Something that could be done is not releasing new episodes until they are fully subtitled in English. And, as other legal sites do, establishing a releasing date in the app and website so viewers know when exactly the episodes are available in each language. In this case, the episode will be visible only from the editor to the added team in the channel and volunteers could work without pressure and the viewers could watch on an expected date without feeling “cheated” because they think that episodes come with subtitles and they don´t.
Thanks for your attention, time and concern,
Rumble95, Pilar_velasquez, Kalmendarez, Eun_soo_lee_2, Sita24, Miss_rochester, Klore6, Wendy_gutia, Henrri_11, Niennavalar.
I just got an idea. Instead of using AI for the subtitles, we might use it for the comment section!
Something like this:
Each time a commenter types a word like “subtitle” (in any language, abbreviation, synonym, whatever), he/she is disabled from sending the message and instead a pop-up shows up, in which Viki clearly explains how our subbing system works.
I think that this might be useful for dramas where the subbing has been stopped for a few years…other than that, I agree with most people here that it’s not the best idea.
Say, there are a few Taiwanese dramas and older dramas where the subbing has stopped or the subtitles are incomplete in a few of the episodes (English and otherwise), this would be a good alternative until the moderator or channel manager gets back to the drama. A few examples:
This last drama is used for subbing and segmenting practice. Because the subs aren’t finished on this drama, I can’t watch it, but with the automatic translation (assuming that it would be used for Mandarin to English translation) I would be able to watch it, and the volunteers can work on subbing practice. (I probably wouldn’t be able to watch it anyways since the segging for the English subtitles probably isn’t finished).
This brings me to the question: does the automatic translation also make segments?
I just checked and none of them are available in my area … So no subbers from this part of the world.
But either way, I think Viki should at the very least ask whether any of us is interested in working on such dramas before even considering handing it over to an AI agent. And even then I wouldn’t watch those shows or maybe learn Chinese first, so that I could turn off the subs.
I should hope not! I think in theory it’s possible, but … leads to all kinds of horror. But the segmenters have more insight in that than I do.
They aren’t available in my area either Some, I would like to watch, but because of the unavailability and the uncompleted subs, I wouldn’t be able to watch them either way.
Now that you mention it…yes, it can be a problem. I have run into this while translating in Spanish. Because the English sentence is split up and the sentence structure is different in Spanish, I’ve had to completely reverse the sentence in Spanish in order for the sentence to make sense. I wonder if the automatic translation would be able to 1). segment the sentence properly for the auto subs and 2). accurately construct the sentence instead of directly translating.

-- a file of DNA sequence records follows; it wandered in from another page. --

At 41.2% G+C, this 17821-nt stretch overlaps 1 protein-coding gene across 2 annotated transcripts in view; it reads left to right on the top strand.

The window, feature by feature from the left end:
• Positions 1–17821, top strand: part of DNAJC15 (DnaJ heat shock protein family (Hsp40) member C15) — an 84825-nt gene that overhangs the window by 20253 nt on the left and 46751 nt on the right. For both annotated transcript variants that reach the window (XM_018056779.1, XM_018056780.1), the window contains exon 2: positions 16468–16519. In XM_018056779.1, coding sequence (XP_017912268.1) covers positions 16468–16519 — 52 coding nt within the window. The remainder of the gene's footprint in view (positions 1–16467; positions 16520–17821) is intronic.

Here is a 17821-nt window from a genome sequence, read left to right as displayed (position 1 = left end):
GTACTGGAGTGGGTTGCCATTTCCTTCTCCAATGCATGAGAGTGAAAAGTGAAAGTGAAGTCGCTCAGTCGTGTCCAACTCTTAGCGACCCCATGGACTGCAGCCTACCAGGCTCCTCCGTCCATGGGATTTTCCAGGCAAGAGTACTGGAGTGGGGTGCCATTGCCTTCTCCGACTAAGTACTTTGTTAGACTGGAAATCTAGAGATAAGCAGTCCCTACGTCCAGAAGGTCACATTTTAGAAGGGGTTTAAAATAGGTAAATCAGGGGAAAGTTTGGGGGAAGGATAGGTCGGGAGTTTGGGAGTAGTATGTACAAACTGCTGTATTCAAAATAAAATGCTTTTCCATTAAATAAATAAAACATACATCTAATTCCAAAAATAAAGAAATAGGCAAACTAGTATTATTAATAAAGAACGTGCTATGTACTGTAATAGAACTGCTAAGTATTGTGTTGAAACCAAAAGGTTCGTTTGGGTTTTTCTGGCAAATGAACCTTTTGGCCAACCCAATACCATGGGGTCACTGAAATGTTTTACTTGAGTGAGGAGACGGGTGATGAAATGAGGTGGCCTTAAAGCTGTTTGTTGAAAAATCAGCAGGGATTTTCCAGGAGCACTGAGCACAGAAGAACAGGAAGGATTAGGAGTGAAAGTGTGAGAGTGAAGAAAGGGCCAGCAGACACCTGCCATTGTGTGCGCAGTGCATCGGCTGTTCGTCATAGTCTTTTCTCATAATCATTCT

I don’t think so, as they said:
So the segments must already be in place. I do know that some of the dramas come pre-segmented and that we get asked to adjust and combine the segments. This used to be a horrible task in the past because the segments were horrible, but they have gotten better at it. Still requires a lot of time and effort to fix them.
True, but then the segmenters can’t practice
We’ll need a little more filters for this if it gets implemented.
Some viewers also cheer up the teams and that can get blocked too!
Such as “Thanks XYZ Team for fast subs.”
I support @mirjam_465’s idea with a little bit more filters.
Or we can have one more Moderator from the volunteers or the office, to whom all the comments are sent which have “subtitles” in them and they can approve it or maybe mine is just a bad idea 🤷
Some time ago I was doing some Google Translation tests with a friends who started to learn another language (that I once learnt but aren’t fluent anymore in building more complex own sentences) and he wanted to know the sentence I said in my language for this other language… So the result was that when I used a natural sentence for my language (in which you can use different word order but still keep the meaning) Google T wasn’t able to catch that true meaning. The Google translation created a different meaning… only after rearranging the sentence in my language into a word order that is more ‘common’ and in the way how the word order for this other language is, Google was able to translate it correctly…
One could only say that without editing that might happen with human translators as well. I just saw it today while I was editing a scene but at least the meaning was mostly correct although the syntax wasn’t.